The word vocation, originally used to indicate lives directly consecrated to God through priestly or religious service, has recently come into use in a much broader fashion. To expand vocation to include the whole range of ways that lives can be given to God is a fair and sensible extension. After all, if religious vocation is, as Pope Francis has said, “a response to a call and a call to love,” then the many varieties of Christian life that express themselves as paths to holiness must be equally touched by this sense of calling.
“Love,” St. John Paul II wrote in his 1981 exhortation “The Role of the Christian Family in the Modern World,” “is...the fundamental and innate vocation of every human being.” The grandeur of this vision of vocation has allowed for a view of calling that encompasses not only celibacy, consecration and marriage, but also a cascade of related vocations that give themselves to the lived journey of Christian love. And because the concept of vocation is now both broad enough to speak to a variety of lives and still inscribed deeply with the centrality of love, the question of what constitutes a vocation and how different callings ought to be undertaken has grown ever more pertinent.
How to live out one’s vocation is not an insubstantial question, especially since so many categories of life can overlap in a single calling. Further complicating matters is the fact that many ways of living that we might identify as “vocations” also have secular cognates that, for lack of an orientation toward God, provide very little guidance as to what a vocation with an orientation to holiness would look like. The life-affirming vocation to friendship that Eve Tushnet fleshes out in her book Gay and Catholic needs fleshing out precisely because modern secular views of friendship are relatively despairing, rife with mean girls and bromances and other tropes that express more anxiety about the concept of friendship than enthusiasm for it. There is more work to be done in enumerating how Christian vocations are lived, then, than transcribing those things that go by the same names in the world at large.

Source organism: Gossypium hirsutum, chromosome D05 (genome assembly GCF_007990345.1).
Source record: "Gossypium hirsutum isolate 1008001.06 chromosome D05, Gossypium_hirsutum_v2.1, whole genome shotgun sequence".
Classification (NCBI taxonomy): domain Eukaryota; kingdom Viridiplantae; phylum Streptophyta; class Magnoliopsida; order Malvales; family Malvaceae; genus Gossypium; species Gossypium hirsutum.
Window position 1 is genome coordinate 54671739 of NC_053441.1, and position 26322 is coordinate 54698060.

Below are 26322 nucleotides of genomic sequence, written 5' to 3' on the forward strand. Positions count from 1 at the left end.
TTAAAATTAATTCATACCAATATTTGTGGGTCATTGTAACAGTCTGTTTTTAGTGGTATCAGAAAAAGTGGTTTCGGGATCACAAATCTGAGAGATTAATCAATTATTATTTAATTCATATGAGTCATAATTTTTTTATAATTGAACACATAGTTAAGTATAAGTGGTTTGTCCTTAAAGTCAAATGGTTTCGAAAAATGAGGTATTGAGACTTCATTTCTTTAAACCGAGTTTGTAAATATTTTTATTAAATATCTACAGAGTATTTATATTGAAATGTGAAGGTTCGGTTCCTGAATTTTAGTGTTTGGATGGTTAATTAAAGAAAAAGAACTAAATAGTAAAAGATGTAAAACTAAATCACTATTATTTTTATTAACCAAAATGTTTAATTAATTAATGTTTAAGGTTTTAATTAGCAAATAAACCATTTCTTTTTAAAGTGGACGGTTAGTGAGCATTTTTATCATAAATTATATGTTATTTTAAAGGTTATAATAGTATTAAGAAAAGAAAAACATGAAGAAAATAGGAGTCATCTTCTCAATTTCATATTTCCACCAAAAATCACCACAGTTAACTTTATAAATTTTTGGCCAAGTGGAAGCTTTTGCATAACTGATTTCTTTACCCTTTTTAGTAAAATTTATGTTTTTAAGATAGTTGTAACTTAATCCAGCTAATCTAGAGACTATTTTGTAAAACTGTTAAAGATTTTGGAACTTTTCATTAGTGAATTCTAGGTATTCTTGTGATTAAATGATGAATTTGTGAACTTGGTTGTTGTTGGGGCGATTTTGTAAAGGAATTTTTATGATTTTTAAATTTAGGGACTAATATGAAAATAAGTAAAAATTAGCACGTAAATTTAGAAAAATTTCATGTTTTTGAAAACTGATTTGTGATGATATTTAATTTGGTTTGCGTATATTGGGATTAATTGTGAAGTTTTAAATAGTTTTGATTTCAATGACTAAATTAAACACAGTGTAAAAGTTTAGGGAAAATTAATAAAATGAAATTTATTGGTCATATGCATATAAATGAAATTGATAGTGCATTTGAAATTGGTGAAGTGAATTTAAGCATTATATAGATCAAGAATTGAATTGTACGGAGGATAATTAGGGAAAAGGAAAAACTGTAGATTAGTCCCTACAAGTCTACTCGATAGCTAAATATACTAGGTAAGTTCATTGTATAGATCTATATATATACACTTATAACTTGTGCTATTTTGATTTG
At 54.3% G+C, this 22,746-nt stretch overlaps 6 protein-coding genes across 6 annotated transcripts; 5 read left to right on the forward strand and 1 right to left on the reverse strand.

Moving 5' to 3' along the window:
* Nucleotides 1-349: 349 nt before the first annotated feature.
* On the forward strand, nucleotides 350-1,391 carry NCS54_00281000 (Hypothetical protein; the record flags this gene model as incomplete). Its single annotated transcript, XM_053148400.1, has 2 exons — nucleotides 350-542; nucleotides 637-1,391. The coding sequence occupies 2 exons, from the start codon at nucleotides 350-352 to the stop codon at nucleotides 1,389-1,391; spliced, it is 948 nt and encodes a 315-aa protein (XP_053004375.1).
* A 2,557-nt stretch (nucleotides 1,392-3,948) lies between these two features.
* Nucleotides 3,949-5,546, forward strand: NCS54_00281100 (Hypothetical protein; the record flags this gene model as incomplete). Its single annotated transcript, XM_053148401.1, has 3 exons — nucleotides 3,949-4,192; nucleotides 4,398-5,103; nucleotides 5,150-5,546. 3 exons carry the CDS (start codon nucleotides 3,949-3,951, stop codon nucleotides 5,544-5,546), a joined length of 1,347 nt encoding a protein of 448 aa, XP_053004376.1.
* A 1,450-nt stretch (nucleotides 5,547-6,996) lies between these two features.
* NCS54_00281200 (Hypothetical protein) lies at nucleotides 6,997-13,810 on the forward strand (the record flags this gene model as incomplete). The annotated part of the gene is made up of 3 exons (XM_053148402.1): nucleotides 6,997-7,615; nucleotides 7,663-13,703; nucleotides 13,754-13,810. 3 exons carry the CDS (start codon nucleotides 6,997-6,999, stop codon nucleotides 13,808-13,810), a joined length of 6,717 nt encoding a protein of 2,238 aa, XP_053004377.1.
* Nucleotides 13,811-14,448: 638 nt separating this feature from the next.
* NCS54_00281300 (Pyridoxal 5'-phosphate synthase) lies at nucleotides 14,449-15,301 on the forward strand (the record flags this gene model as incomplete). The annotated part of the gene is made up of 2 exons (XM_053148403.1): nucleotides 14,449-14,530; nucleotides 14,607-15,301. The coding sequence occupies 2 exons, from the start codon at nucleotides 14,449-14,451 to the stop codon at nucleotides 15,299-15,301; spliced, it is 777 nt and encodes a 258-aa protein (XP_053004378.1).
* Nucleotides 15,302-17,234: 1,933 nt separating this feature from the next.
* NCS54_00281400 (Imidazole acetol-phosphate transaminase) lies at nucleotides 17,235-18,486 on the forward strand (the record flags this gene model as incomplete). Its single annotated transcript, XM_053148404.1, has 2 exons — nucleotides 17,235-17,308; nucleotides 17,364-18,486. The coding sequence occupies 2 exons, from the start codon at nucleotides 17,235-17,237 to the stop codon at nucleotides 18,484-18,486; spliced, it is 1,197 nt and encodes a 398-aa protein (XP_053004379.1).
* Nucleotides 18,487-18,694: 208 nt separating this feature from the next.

The trouble is this: when we go about establishing how vocations should be understood and lived by the faithful, are we in many cases merely borrowing from the worst tendencies of secular modern thought? When it comes to an increasingly common mode for understanding vocation—that is, rationality—it seems that some of the more troublesome habits of secular modernity have made substantial headway.
Max Weber, the German sociologist famous for The Protestant Ethic and the Spirit of Capitalism, among other works, documents in that book the development of the concept of a “calling” as particular economic demands made use of it. In particular, Weber argues that the uniquely Protestant notion of calling sacralized professional work to such a degree that the rational pursuit of work for monetary gain eventually conferred a spiritual significance on the accumulation of profit. For our purposes, the term of interest here is rational, a word Weber uses often in terms of rationalization, or the process by which traditional ways of thinking about life activities are supplanted by a modernized, capitalist-friendly way of thinking—the rational way.